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Eskom may be forced to cut power to mines

18th March 2008

By: Reuters


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Power may have to be cut to South Africa's vital gold and platinum mines if more generators fail because of bad weather, state electricity firm Eskom said on Tuesday, sending local mining shares tumbling.

Global platinum prices rose on the threat of new disruptions in the world's top producer. South Africa is also the second-biggest miner of gold after China.


"At the moment we are in a very tight situation. If we lose an additional two generators in the course of this morning we could possibly once again be in a force majeure situation," Eskom spokesman Andrew Etzinger told Reuters. "It's really critical at the moment."

The electricity grid supplying Africa's biggest economy came close to collapse in January, forcing gold and platinum mines to shut down for five days. Since then mines have been operating below full power, driving up precious metal prices and raising fears of possible job losses and slowed growth.


Eskom said it would declare force majeure if it is unable to meet supply contract obligations.

A gold analyst said investors were hoping that January's cuts would not be repeated.

"It's extremely negative. It is not just the loss of production, it is investors' perception of South Africa as a whole, not just the mining industry. Ultimately it raises risk and makes capital more expensive and the companies will suffer low ratings as well as lost revenue as a result of lost production," the analyst said.

Etzinger said nine generators had tripped, and another nine were down for planned maintenance. South Africa has about 160 generators.

South Africa's power crisis follows years of underspending by Eskom on generation capacity.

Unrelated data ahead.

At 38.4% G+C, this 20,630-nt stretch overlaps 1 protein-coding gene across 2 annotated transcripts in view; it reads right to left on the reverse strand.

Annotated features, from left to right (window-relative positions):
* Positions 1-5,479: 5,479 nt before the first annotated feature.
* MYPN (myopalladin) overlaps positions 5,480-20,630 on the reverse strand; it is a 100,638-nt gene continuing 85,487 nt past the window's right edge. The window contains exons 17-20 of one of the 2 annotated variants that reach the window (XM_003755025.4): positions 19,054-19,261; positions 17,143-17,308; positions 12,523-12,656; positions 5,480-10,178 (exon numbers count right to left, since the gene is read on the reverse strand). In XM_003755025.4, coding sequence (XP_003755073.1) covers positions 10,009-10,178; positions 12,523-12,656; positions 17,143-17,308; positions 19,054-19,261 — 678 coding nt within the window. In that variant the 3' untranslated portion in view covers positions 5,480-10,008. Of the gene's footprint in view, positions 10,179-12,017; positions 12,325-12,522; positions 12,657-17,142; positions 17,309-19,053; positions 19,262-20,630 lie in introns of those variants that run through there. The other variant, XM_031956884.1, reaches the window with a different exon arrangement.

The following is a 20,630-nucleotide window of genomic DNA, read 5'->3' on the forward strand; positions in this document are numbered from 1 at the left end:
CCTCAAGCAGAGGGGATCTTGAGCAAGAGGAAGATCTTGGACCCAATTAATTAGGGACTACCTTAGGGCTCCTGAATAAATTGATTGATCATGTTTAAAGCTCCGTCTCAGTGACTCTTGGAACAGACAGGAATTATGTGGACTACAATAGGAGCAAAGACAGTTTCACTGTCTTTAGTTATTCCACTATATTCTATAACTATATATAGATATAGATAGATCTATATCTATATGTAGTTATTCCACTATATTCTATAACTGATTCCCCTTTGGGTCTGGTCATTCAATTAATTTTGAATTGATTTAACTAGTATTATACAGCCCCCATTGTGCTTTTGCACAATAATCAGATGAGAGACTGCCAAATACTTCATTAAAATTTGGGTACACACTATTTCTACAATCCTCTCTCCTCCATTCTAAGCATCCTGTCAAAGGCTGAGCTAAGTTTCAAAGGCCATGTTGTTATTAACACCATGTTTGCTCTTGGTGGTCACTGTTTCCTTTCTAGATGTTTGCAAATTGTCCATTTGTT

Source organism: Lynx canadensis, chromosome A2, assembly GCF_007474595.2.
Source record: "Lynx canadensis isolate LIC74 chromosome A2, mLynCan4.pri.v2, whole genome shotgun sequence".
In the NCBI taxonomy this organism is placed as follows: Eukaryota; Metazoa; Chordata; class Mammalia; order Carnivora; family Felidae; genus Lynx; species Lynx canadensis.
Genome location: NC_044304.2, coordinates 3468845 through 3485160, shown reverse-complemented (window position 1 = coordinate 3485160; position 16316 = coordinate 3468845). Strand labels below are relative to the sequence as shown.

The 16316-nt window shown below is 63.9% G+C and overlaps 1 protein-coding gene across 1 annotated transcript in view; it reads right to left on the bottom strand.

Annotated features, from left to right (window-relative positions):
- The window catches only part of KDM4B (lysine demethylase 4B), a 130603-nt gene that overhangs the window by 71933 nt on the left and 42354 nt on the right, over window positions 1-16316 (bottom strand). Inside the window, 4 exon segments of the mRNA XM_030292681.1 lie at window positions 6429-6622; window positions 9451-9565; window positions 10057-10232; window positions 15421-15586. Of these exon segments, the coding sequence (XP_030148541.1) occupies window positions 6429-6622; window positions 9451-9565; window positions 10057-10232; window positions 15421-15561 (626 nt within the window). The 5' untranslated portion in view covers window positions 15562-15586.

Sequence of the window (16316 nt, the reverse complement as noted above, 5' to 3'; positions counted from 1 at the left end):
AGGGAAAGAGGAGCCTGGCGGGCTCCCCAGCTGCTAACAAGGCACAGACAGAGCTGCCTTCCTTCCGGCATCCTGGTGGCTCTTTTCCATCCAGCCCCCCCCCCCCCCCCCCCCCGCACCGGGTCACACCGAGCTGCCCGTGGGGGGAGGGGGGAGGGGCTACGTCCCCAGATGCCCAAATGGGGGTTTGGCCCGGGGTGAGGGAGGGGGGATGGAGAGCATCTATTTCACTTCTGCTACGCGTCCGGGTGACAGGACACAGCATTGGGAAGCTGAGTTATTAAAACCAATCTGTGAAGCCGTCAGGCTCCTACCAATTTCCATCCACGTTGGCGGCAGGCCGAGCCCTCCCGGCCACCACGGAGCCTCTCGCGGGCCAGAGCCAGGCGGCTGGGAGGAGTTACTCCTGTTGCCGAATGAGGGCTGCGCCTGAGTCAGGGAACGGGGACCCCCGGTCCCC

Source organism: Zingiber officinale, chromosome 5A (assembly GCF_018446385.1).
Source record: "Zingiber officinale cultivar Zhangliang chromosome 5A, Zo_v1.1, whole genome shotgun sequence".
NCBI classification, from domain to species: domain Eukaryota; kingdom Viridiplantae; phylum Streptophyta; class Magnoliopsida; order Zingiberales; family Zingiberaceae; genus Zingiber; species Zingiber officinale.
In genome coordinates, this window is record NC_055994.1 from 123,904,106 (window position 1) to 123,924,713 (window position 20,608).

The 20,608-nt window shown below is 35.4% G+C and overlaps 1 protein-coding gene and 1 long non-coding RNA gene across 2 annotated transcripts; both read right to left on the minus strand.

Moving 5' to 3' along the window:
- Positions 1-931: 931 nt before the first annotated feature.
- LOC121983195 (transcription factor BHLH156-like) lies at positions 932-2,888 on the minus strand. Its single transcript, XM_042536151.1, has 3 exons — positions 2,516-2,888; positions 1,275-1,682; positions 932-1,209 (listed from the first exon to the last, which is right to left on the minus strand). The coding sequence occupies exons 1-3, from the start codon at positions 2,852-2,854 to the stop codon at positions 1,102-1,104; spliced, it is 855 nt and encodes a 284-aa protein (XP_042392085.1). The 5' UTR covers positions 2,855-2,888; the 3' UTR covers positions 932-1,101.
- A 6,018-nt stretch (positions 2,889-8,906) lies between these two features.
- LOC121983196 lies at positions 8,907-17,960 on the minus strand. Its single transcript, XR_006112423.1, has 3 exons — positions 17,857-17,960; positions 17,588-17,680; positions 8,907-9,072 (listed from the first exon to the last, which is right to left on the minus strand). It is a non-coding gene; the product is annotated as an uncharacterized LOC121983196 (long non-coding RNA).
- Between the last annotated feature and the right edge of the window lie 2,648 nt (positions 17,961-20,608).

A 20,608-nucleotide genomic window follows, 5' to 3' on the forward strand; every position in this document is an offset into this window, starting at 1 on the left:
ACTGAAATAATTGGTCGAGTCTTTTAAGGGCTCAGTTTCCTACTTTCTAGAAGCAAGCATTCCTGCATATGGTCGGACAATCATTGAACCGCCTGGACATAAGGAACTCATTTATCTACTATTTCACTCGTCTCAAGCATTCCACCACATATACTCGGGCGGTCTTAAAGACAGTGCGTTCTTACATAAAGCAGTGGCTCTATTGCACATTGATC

Eskom has restarted a programme of rolling black-outs, known as load-shedding, and many Johannesburg suburbs -- including the Sandton financial district -- were without power on Tuesday, causing heavy congestion and delays as traffic lights failed.


Gold and other mining shares on the Johannesburg bourse tumbled as investors worried that output would suffer.

"People are worrying power might be cut off to the mines and if we haven't got power, that is not good," said one Johannesburg trader.

The JSE Securities Exchange's gold sector fell as much as 2.6 percent.

Spot platinum turned positive following the Eskom comments after falling over 2 percent to a 1-week low. The metal was last quoted at $1,987/1,997 an ounce.

Eskom's Etzinger said three generators were expected to be back in service on Tuesday. "Until such time as those three come into service we're extremely vulnerable."

He said mining companies were aware of the situation but Gold Fields and Anglo American said they had received no notification that power may be cut.

"We're currently still getting the 95 percent that we announced yesterday," Gold Fields spokesman Andrew Davidson said. He said the company would need at least four hours notice to evacuate miners before shutting down elevators and water pumps.

A spokesman for Anglo Platinum said the world's largest producer had received no notice.

The powerful National Union of Mineworkers (NUM) said it would be disappointed it Eskom had to cut power, only days after saying they were moving to restore 95 percent power to mines.

"All of a sudden they are faced with force majeure, and it seems to us they are not sure about how their system operates," said NUM spokesman Lesiba Seshoka.

Etzinger said the problem was compounded by persistent rain in north-eastern Mpumalanga province where coal mines and the utility's coal-fired power stations are concentrated. Wet coal is difficult to handle.

"This is a growing concern as well, both in terms of the coal mines as well as our power station operations. This is adding to the problem," he said.

South Africa generates most of its electricity from coal.


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